Esther, the unwilling queen, confronts us with a timeless question.
Are we bold enough to walk in our true identity as God’s people?
Or are we content to “live large in Babylon”?
For if you remain completely silent at this time, relief and deliverance will arise for the Jews from another place, but you and your father’s house will perish. Yet who knows whether you have come to the kingdom for such a time as this? (Est 4:14)
This week, the Jewish people observed Purim (POOR-ihm), a carnival-like celebration that commemorates the events of the Book of Esther. On the surface, Esther is a story of how the Lord transformed a meek young woman into a powerhouse and used her to deliver the Jewish people from a vicious enemy determined to annihilate them. But like most stories in the Hebrew Scriptures, the significance runs deeper—to the universal battle between God’s people and the ageless enemy who “walks about like roaring lion, seeking whom he may devour” (1 Pet 5:8).
For me, Esther’s story has four key messages, and they’re as relevant today as ever.
Much is made over the fact that the Book of Esther is the only book of the Tanakh [the Hebrew Scriptures] that does not explicitly mention the name of God. However, the idea of God’s sovereignty and hashgachah (divine providence) is clearly implied throughout the entire story.
– John J. Parsons, Hebrew4Christians.com
God is always at work. But sometimes He works offstage. This is especially likely if we’re hidden believers, “denying Him before men” (Matt 10:33).
Our story begins when Mordecai, a Jew living in Babylonian captivity, adopts his orphaned cousin Esther. I always assumed they were exemplary Jews, to get a whole book of the Bible devoted to their story. But in fact there are a lot of clues that Mordecai and Esther started out as survivors, snugly assimilated into the pagan culture around them.
Perhaps seeing his beautiful young cousin ripped away to gratify the despot’s dark desires jolted Mordecai from his complacency about the dangerous reality of his situation, “living large in Babylon.” In any case, he walked in front of the harem daily to learn how she was faring. Some time passed and he became a court official (Est 2:19). But the next time he faced a major test, he did take a stand. He announced he was a Jew and refused to bow to the king’s newly promoted grand vizier, Haman the Agagite. (Est 3:2-4)
Well, guess what happens when we refuse to bow to the “little-g” gods of this world? They get hopping mad!
When Haman saw that Mordecai did not bow or pay him homage, Haman was filled with wrath. But he disdained to lay hands on Mordecai alone, for they had told him of the people of Mordecai. Instead, Haman sought to destroy all the Jews who were throughout the whole kingdom of Ahasuerus—the people of Mordecai. (Est 3:5-6)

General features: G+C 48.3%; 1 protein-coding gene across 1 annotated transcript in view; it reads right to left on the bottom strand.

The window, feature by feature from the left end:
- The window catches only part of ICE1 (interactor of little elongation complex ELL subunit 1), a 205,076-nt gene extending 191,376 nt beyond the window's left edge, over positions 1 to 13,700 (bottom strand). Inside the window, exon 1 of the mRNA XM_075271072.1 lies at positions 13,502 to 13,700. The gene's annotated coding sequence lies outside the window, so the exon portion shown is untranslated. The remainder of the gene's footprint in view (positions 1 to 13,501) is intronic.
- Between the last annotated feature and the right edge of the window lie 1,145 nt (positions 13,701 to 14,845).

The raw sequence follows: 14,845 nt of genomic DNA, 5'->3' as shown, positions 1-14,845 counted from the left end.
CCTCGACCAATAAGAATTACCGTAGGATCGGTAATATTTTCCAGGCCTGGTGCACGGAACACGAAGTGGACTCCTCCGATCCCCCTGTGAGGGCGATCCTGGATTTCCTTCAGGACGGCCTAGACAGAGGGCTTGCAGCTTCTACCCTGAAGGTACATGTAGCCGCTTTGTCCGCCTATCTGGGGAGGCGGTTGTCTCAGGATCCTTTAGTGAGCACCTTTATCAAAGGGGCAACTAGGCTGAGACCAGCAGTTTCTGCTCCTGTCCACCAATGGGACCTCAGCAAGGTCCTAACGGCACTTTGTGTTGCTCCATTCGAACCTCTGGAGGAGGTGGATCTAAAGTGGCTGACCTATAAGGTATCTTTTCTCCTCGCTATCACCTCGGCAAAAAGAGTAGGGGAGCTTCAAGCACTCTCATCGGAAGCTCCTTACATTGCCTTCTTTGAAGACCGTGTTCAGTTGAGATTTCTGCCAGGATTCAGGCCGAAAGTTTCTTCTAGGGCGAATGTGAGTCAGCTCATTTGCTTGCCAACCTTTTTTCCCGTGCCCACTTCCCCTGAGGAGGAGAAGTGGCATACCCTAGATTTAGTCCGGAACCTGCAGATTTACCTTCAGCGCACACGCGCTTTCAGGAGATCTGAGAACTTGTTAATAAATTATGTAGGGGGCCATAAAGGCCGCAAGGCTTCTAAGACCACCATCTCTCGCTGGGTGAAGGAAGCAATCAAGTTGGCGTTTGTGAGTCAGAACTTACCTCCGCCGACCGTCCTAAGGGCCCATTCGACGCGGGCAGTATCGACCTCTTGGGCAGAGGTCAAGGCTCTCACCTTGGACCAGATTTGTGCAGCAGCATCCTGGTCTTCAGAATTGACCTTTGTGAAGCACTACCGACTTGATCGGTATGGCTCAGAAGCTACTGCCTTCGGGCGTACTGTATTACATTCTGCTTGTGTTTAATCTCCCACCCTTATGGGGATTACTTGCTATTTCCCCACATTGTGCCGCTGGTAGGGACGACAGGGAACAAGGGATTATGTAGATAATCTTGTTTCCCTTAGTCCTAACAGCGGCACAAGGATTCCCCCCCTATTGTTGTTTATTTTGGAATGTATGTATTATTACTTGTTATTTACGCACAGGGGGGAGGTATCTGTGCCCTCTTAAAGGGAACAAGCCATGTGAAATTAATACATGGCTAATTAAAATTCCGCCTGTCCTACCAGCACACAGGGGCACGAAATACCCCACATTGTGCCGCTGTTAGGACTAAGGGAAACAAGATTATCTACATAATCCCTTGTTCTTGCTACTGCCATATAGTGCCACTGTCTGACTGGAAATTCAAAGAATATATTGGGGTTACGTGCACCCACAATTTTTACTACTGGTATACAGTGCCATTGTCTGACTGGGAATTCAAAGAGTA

Commentators are also quick to point out the transformation Esther experienced through the course of the story—like most Bible heroes! From a compliant young woman who doesn’t want to ruffle feathers:
Esther had not revealed her people or family, for Mordecai had charged her not to reveal it. (Est 2:10)
Now when the turn came for Esther the daughter of Abihail the uncle of Mordecai, who had taken her as his daughter, to go in to the king, she requested nothing but what Hegai the king’s eunuch, the custodian of the women, advised. (Est 2:15)
…to every inch a queen. The Jewish sages even credit Esther with taking on the mantle of a prophet when she realized the danger she and her people were in. Why? Because when she declared a fast, she did so across the Lord’s ordained feast of Passover. That required a prophet’s authority. (The Book of Esther doesn’t mention this explicitly, but it records the date of Haman’s edict as Nissan 13 [Est 3:12], which puts the fast on top of Passover.)
It wasn’t enough to punish Mordecai. Haman lusted to annihilate his entire race. How often have we seen this in history–an irrational, teeth-gnashing hatred of the Jewish people? And trust me, the spirit of Haman that wishes to destroy God’s people is very much alive today. (See my post on how Ezekiel 38 is playing out in our day. We live in a day when prophecies are leaping off the Bible’s pages and into the headlines!)
Or consider this headline from Iran, a.k.a. modern-day Persia. Did you know that International Quds Day, which loosely translates to “Death to the Occupiers of Jerusalem Day,” is an official annual Ramadan observance in much of the Muslim world–especially in Iran?
Haman serves as an infamous type of the forces that array themselves against all of God’s people. If they can’t disable us through creeping compromise, they turn on us to destroy us.